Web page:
Playing my Trick-or-Treat Rhythm Game with my 3-Year-Old

As promised in my last post, today I’m sharing a recent short video of my daughter, Aria, and I playing my Trick-or-Treat rhythm game. In fact, we took this video clip earlier today!

I’ve been playing this game with Aria daily for the past two weeks or so. I don’t ask Aria to read the rhythms on the cards, as I might with my older students. She’s three-and-a-half years of age, and my priorities are on developing her ear and musical understanding of that which she hears (i.e., audiation).

So, instead we use a variation of the game where the teacher reads and performs the rhythm pattern, and the student echoes it back. This is a valuable activity not just for young students, but for any student especially as they encounter new rhythm elements. (Read more about how I use this game with my students here.)

Anyway, please enjoy this short video and my time-stamped notes below. I hope you get some new ideas or inspiration from watching our interaction!

  • 0:00 Enjoy Aria’s sense of humor — she tells me she’s not ready to start the game yet because she needs to get her teddy bear set up! Haha.
  • 0:19 Aria randomly draws a card. I announce that the rhythm pattern looks to be in Duple Meter (eventually, she’ll recognize it herself, but I model it for now), establish the meter, and then vocally chant the rhythm pattern on a neutral syllable (BAH). Normally, I would use my hands to cue her to breathe on the fourth beat of the rhythm pattern before she echoes it back. I forgot to do it this time, but fortunately she already knows what to do because we’ve been doing music together for awhile now. 🙂 She echoes the pattern back accurately.
  • 0:50 Aria draws another card. This rhythm pattern is in Triple Meter this time. Aria echoes the rhythm pattern back accurately other than to add one more note at the end. I have noticed this isn’t an unusual happenstance for students when the rhythm pattern happens to end with lots of activity on the final beat. Especially at this age, it’s not necessary to spend a lot of time making corrections. I simply observe and take mental notes that I can use to inform my teaching going forward.
  • 1:15 Aria draws another card, this time in Duple Meter. Aria echoes the rhythm back inaccurately; or stated another way, she gives me a rhythm pattern that isn’t the same. When this happens, usually I just take a mental note and move on. This time, however, I decided to give it another shot and see if she is accurate after hearing it a second time. Again, she performs a rhythm pattern that is not the same as mine.
  • 1:45 My assumption is that she is not hearing how my pattern is different from hers. It’s not necessary (or advisable in many cases) to do this with students of her age, but I decide to try to show or model for her how these two patterns are not the same. I ask her to listen to both patterns and to indicate with her hands whether they are the same or different. After she’s heard both patterns, I “give away” the correct answer with my hands. I’m guiding her and teaching her the answers, rather than testing her. In MLT terms, this is called Discrimination or “rote” learning, where we are not yet asking the student to make inferences. There are times when Aria is successful at recognizing when two rhythm patterns are the same or different, but I think these particular rhythm patterns are difficult for her to distinguish between. I know it will come in time when she’s ready. So, we keep the game moving.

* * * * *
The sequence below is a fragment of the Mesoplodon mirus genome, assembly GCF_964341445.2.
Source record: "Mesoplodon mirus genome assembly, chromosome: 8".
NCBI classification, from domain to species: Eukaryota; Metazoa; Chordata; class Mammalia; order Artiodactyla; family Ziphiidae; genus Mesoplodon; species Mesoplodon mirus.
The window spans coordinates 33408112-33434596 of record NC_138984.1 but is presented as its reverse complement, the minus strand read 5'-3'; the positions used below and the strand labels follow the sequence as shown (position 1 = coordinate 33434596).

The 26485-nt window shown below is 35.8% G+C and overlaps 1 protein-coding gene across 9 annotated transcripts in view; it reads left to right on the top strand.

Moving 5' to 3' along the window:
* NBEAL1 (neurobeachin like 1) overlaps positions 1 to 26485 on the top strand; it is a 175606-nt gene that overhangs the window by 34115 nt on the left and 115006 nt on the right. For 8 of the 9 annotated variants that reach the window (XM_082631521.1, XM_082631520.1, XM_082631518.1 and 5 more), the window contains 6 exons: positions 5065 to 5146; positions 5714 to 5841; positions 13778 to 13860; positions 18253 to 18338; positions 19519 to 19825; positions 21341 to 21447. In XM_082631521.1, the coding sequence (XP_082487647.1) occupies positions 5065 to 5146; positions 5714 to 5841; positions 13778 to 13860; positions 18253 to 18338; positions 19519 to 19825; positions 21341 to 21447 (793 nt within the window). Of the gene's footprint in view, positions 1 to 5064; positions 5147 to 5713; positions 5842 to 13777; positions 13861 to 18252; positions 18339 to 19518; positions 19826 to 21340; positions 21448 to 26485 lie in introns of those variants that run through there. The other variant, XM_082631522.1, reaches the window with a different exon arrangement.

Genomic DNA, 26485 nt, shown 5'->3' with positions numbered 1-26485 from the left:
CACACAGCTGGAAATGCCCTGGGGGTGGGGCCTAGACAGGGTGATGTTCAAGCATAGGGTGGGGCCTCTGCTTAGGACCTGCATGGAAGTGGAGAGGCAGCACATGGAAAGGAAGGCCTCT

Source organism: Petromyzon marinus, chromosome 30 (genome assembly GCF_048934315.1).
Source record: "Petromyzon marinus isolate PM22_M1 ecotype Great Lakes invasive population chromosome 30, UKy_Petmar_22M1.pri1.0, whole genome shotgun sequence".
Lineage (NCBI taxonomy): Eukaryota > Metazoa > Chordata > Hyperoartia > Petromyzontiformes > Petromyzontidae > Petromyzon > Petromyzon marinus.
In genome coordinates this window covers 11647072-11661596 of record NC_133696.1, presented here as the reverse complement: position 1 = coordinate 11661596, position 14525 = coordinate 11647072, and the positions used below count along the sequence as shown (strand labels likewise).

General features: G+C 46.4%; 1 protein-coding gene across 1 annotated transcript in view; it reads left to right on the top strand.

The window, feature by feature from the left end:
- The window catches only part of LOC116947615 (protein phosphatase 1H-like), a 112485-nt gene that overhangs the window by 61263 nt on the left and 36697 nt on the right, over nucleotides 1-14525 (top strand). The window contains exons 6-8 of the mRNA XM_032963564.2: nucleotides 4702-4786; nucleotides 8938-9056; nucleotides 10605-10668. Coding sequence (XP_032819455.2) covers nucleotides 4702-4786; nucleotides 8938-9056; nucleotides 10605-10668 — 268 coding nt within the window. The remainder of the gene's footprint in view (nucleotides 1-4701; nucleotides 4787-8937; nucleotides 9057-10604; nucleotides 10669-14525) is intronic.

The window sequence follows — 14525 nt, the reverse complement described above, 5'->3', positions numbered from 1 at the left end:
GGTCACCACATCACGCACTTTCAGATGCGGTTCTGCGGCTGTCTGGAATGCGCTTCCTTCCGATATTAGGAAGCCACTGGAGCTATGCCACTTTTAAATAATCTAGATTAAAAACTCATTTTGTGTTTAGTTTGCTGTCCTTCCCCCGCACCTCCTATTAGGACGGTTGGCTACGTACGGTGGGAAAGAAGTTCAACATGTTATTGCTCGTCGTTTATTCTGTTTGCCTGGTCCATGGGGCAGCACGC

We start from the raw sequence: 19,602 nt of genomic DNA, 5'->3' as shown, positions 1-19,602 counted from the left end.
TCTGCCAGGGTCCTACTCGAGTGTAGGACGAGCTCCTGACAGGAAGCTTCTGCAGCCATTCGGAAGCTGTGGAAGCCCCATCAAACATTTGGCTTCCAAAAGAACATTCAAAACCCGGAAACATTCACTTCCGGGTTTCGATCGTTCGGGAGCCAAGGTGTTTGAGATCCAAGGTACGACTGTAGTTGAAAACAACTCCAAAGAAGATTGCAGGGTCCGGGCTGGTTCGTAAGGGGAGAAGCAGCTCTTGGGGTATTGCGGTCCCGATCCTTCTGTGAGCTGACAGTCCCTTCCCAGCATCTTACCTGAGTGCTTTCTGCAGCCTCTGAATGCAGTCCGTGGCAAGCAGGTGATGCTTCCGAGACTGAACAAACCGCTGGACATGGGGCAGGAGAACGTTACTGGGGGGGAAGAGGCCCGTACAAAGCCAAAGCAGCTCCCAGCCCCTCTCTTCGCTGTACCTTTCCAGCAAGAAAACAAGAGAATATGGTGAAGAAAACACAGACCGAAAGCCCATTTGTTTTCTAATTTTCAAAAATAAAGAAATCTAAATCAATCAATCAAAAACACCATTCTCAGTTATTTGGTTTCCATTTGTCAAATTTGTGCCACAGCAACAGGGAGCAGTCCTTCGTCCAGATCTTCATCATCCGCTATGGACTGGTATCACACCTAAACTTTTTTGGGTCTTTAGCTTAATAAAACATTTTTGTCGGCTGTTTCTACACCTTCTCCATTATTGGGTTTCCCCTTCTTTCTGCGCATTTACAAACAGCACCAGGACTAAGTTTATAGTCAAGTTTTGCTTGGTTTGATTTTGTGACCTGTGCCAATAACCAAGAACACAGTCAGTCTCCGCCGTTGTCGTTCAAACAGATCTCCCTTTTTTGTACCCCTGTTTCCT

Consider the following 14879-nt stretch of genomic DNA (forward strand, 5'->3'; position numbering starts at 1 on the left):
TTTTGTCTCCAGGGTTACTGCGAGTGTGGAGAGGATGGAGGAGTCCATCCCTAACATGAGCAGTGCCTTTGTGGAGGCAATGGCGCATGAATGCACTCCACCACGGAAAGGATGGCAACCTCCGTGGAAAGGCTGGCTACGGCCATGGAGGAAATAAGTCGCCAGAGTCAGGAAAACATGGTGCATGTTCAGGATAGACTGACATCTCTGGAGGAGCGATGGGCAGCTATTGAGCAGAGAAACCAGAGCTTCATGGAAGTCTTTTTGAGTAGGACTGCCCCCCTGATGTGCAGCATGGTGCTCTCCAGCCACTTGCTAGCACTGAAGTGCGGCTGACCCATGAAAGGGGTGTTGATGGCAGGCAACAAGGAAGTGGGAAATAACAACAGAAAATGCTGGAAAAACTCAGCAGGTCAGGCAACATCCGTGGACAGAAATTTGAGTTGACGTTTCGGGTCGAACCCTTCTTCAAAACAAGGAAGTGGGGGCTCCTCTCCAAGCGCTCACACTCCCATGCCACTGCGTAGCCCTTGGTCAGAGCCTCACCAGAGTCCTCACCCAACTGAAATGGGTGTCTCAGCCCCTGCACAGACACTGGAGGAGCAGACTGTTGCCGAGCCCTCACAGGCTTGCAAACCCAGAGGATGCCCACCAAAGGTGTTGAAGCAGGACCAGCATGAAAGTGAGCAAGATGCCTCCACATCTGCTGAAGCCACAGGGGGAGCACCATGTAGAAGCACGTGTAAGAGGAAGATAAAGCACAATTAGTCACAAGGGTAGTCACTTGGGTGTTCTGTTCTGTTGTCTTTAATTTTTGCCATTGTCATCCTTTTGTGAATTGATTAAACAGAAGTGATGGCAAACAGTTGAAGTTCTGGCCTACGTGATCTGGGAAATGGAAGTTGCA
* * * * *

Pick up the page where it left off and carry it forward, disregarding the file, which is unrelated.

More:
• 2:40 Aria draws another card. This time, it’s a TREAT card! The game is over and Aria chooses her treat from the candy bowl. Then she informs me that she really wants to do more patterns once she’s done eating. Be still my heart! ;D <3

More videos:

  • A video demo where I talk through how to play the game. (Aria makes a cameo appearance throughout this video, BTW!)
  • A video with my student, Robbie, playing the game. This shows how the game works with a student who can identify meter, establish meter, and then read and perform the rhythm patterns independently.

I invite you to play the Trick-or-Treat rhythm game in all your own piano lessons as a tradition throughout the month October, as I’ll be doing! The game is available for purchase as a PDF digital download (print and assemble yourself) in my shop HERE.

Your turn: Leave a comment below, sharing your observations after watching the video clip. Would love to hear your thoughts!

PS: Congratulations goes to ALISON BEAN, the winner of the giveaway for a free download of the Trick-or-Treat rhythm game! Thanks to everyone for your comments and entries, if you saw the sneaky giveaway text at the end of my last post! 😉

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4 thoughts on “Playing my Trick-or-Treat Rhythm Game with my 3-Year-Old”

  1. How proud you must be of Aria. She will go far with her music. Thanks for sharing this learning moment!

  2. Thank you so much for the game! I’m thrilled to win and excited to try it out with my students this week. Thanks for a great giveaway and for your encouraging blog. Keep it up!

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